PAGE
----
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PN_700


phil_burt

Exposure Date: 2010:10:31 17:39:58;
Make: NIKON CORPORATION;
Model: NIKON D90;
ExposureTime: 1/160 s;
FNumber: f/6.3;
ISOSpeedRatings: 200;
ExposureProgram: Normal program;
ExposureBiasValue: 0;
MeteringMode: Pattern;
Flash: Flash fired, compulsory flash mode, return light detected;
FocalLength: 42 mm;
Software: Adobe Photoshop CS5 Macintosh;


From the category:

Portrait

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  • 170,160 images
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I realize that this portrait isn't a normal studio one but it is what I have.

As a Senior that is also pretty much a beginner I am really proud of this

one.

Very little was done in Photoshop. Some cropping, some enhancement

and some lightening of her face is all.

My wish for this photo is that I could have taken it where there was more

contrast where her hat is.

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Phil, You have done a nice job here.  Even though her hat is dark against a dark background you separated them.  I am a little confused as to what you used for a light source.  The color of her skin suggests a low to the horizon sun, yet her eyes show one reflection in one and two in the other so apparently you had two lights that illuminated the picture right side of her face. I am glad you got light into those eyes.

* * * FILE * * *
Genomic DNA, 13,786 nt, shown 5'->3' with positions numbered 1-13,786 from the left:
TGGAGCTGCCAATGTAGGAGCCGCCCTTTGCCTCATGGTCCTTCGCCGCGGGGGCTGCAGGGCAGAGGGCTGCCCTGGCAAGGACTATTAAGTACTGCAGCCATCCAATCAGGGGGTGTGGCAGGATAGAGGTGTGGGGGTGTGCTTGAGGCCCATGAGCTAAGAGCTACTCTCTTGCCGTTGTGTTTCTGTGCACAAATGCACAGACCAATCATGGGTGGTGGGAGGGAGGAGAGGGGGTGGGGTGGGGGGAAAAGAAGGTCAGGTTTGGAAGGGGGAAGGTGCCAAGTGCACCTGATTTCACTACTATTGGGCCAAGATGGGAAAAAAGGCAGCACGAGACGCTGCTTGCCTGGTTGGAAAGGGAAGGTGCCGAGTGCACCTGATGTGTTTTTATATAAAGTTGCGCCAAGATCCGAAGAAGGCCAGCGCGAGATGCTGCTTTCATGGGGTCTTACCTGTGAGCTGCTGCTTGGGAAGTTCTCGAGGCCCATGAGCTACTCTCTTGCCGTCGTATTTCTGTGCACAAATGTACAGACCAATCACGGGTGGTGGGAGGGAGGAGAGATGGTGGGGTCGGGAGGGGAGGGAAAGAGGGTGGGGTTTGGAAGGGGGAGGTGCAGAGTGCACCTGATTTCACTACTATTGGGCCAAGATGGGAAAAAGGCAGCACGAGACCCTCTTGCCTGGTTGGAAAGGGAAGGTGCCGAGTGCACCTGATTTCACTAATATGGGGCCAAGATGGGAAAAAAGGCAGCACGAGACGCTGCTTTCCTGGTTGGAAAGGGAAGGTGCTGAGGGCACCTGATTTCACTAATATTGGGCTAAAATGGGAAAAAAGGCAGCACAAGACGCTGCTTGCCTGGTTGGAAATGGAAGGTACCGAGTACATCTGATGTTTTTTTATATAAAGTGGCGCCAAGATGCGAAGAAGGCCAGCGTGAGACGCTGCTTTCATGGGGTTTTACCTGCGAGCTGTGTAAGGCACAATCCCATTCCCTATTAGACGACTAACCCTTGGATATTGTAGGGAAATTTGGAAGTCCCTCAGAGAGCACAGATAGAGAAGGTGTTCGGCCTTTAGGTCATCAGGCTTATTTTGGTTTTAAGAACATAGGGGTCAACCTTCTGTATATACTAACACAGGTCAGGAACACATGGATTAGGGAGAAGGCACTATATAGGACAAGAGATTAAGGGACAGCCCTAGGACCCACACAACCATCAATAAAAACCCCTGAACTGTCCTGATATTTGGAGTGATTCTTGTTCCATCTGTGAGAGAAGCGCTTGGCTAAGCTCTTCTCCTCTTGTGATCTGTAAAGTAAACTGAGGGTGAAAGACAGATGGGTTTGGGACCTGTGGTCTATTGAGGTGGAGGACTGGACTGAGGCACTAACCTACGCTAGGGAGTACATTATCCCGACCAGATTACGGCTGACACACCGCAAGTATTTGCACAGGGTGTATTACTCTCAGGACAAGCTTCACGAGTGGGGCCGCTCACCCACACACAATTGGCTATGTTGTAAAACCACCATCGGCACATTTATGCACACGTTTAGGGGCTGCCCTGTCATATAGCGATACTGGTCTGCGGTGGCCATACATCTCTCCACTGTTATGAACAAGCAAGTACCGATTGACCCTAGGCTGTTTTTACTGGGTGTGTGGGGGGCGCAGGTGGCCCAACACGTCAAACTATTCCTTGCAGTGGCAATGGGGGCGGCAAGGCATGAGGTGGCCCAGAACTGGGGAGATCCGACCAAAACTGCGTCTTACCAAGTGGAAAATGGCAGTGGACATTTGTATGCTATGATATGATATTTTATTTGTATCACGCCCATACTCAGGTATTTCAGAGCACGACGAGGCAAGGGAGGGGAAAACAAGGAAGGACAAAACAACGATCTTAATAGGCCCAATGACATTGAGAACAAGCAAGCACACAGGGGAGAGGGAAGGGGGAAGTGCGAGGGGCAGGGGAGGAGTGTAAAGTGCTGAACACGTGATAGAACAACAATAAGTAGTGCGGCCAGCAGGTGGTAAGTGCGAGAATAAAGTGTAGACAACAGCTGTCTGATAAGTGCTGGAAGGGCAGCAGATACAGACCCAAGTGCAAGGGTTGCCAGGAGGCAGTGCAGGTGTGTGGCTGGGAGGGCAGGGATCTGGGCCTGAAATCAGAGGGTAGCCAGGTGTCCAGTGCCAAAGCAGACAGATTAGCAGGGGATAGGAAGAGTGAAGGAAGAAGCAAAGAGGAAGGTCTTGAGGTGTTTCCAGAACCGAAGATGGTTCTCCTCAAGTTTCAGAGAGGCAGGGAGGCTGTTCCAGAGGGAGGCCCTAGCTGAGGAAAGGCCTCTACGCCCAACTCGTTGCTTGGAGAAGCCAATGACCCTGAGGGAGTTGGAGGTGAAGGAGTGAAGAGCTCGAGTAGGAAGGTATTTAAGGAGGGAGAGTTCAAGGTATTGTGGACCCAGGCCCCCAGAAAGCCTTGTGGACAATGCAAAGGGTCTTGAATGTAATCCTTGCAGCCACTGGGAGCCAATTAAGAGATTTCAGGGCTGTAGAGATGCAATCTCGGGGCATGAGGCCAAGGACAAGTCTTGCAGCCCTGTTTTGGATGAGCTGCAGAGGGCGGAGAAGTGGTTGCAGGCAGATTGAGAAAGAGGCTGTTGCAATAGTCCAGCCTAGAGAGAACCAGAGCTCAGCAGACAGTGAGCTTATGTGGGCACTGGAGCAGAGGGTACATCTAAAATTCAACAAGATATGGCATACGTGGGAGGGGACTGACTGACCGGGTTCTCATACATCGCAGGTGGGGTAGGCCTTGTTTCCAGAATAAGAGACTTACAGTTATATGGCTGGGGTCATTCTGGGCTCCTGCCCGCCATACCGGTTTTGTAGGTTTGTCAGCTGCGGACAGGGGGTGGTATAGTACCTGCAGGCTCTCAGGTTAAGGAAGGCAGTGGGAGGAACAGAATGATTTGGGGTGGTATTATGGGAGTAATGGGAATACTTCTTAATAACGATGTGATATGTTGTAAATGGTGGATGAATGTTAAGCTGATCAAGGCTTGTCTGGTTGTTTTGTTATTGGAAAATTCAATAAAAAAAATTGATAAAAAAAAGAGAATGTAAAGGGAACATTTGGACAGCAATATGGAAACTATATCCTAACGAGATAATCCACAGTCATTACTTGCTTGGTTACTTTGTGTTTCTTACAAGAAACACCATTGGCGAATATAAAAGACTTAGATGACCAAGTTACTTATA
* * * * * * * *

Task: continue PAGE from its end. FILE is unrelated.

I did notice that you said something about little use of Photoshop as though you were proud of it.  If you use camera RAW (never jpeg!) and use processing software you are like the photographers of film, who exposed it in the camera, developed the negative and then printed the neg.  I think of digital as exposing the image, Adobe Raw as developing the negative and Photoshop as printing it and doing any retouching.  All of those skills are important.  I know some people have the mistaken belief that nothing should be done to the image except what the camera did.  Those people are like the film photographers who took their film to the drugstore to be sent to a cheap processor and they prided themselves on never learning to use the darkroom.  The great photographers either did the darkroom work themselves or used professional darkrooms where the worker could follow the photographers instructions completely.  Stay in control of the image from start to end!

Regards,

Jerry

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